- Signs and Symptoms of Meth Abuse
- What Are the Effects of Abuse?
- Combining with Other Substances
- How is Meth Abuse Diagnosed?
- Who is at Risk for Addiction?
- Seeking Help from Recovery Programs
- Help for Addicted Friends and Family
- Rehab and Treatment Options
- Teen Meth Abuse and Addiction
What is Methamphetamine Abuse?
About 13 million Americans--and nearly 5% of high school teenagers--have tried meth, despite the overwhelming evidence pointing to the drug's dangers.
About 2 million Americans are currently addicted to this dangerous substance.
Meth isn't just a powerfully addictive substance. It also poses serious health risks even to those who would never consider using it. Covert meth labs release toxic substances and novice manufacturers can inadvertently start fires.
Every year, law enforcement officials respond to more than 10,000 meth lab-related accidents. If you or someone you love struggles with a meth addiction, you're not just endangering yourself; you're endangering everyone with whom you come into contact.
Signs and Symptoms of Meth Abuse
Unlike many other drugs, meth addiction occurs quickly, sometimes even after just 1 or 2 uses.
Methamphetamine acts as a central nervous stimulant, which means that it increases activity in your brain and spinal cord. This might seem like a good thing, and it certainly feels good the first time you experience it, but too much brain activity inhibits your ability to control your emotions or make good judgments.
The rapid-fire activity that is happening in your brain convinces you that you're more competent than you actually are, yielding a dangerous combination of poor judgment and high confidence.
Some of the signs of meth abuse include:
- Loss of appetite.
- Changes in weight.
- Changes in face shape, teeth, or skin.
- Changes in personality or mood.
- Frequently leaving the room to use drugs.
- Excessive confidence, feelings of elation or excessively high energy.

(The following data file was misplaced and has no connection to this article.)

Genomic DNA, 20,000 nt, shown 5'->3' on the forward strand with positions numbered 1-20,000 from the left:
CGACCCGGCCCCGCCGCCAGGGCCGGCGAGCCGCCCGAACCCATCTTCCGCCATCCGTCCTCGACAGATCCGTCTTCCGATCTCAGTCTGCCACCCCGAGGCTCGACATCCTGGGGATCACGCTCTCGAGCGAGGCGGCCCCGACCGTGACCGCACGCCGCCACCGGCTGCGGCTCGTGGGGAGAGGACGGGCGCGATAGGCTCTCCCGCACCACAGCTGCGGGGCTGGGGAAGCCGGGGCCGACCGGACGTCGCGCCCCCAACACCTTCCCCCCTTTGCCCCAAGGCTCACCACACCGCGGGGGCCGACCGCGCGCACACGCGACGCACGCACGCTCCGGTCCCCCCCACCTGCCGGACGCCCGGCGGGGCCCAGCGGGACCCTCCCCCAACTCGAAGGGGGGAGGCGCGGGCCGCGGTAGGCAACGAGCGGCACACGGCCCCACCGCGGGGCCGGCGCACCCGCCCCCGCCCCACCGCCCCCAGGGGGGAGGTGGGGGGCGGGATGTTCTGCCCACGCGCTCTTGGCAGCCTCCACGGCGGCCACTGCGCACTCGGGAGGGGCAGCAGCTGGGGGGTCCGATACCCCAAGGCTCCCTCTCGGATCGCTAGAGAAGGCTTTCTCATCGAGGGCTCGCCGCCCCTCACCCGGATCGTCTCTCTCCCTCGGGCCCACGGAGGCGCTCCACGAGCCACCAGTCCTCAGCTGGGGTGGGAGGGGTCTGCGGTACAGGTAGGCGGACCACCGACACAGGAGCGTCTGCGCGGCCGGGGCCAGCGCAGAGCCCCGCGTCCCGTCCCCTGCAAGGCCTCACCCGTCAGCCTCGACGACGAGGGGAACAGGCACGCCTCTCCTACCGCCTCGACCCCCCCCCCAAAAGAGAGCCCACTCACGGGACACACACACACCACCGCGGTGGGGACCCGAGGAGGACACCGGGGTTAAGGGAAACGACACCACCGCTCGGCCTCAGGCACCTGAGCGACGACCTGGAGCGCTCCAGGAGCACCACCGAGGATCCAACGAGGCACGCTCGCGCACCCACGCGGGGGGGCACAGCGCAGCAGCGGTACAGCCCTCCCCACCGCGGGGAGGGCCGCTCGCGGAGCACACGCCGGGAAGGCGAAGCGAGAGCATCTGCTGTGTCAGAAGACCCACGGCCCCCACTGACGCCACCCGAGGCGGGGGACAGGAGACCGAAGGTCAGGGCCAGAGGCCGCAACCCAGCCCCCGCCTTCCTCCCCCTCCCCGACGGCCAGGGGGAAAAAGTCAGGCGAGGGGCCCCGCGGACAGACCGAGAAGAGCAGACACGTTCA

- Skin picking.
- Anxious, paranoid, or aggressive behavior.
What Are the Effects of Abuse?
Meth's ability to quickly derail a life is virtually unrivaled. Unlike many other drugs, meth addiction occurs quickly, sometimes even after just 1 or 2 uses. Meth results in telltale signs of use that only get worse with prolonged dependence.
Some of the most common side effects of meth use include:
- "Meth mouth"--a change in oral health that results in yellowing, broken teeth, bleeding gums, changes in jaw shape, loss of teeth, and even frequent dental abscesses.
- Problems with relationships, the law, finances, or employment.
- Gastrointestinal problems such as frequent diarrhea or vomiting.
- Paranoid delusions.
- Brain damage that can undermine memory, destroy brain cells and stunt brain development in young people.
- Decreased immunity.
- Sudden death due to accidental overdose.
- Cardiovascular problems such as heart attack, stroke, high blood pressure, or blood clots in the legs.
- Changes in mental health, including depression or anxiety.
- Spending all or most of your time with meth users.
- Being exposed to violent drug dealers.
- Giving up that which matters most--your marriage, your children, or your career--because of meth.
Combining with Other Substances
Mixing meth with other drugs is one of the quickest routes to a life-threatening overdose.
When blended with other stimulants, such as cocaine or amphetamines, meth can induce a heart attack or stroke, lead to aggressive and even violent behavior, or cause seizures.
Users who mix meth with depressants such as alcohol may stop breathing, experience blood pressure so low they lose consciousness or face dangerous mental health effects.
Even when combined with prescription drugs, meth is exceedingly dangerous, so make sure you tell your doctor about your struggles with meth--even if you're embarrassed to admit to them.
How is Meth Abuse Diagnosed?
Any use of meth is a form of abuse unless you're one of the rare people who has received a medical prescription for this drug. If so, your use turns into abuse if you develop withdrawal symptoms when you attempt to quit using.
Another sign is if meth causes serious problems in your life, such as anger toward a loved one, health problems, or legal difficulties.
Who is at Risk for Addiction?
Methamphetamine addiction used to be a rural phenomenon, with people in far-flung regions relying on the drug as a substitute for harder-to-get street drugs. Now, though, the ease with which meth can be made means has led to a rapid increase in consumption throughout the country.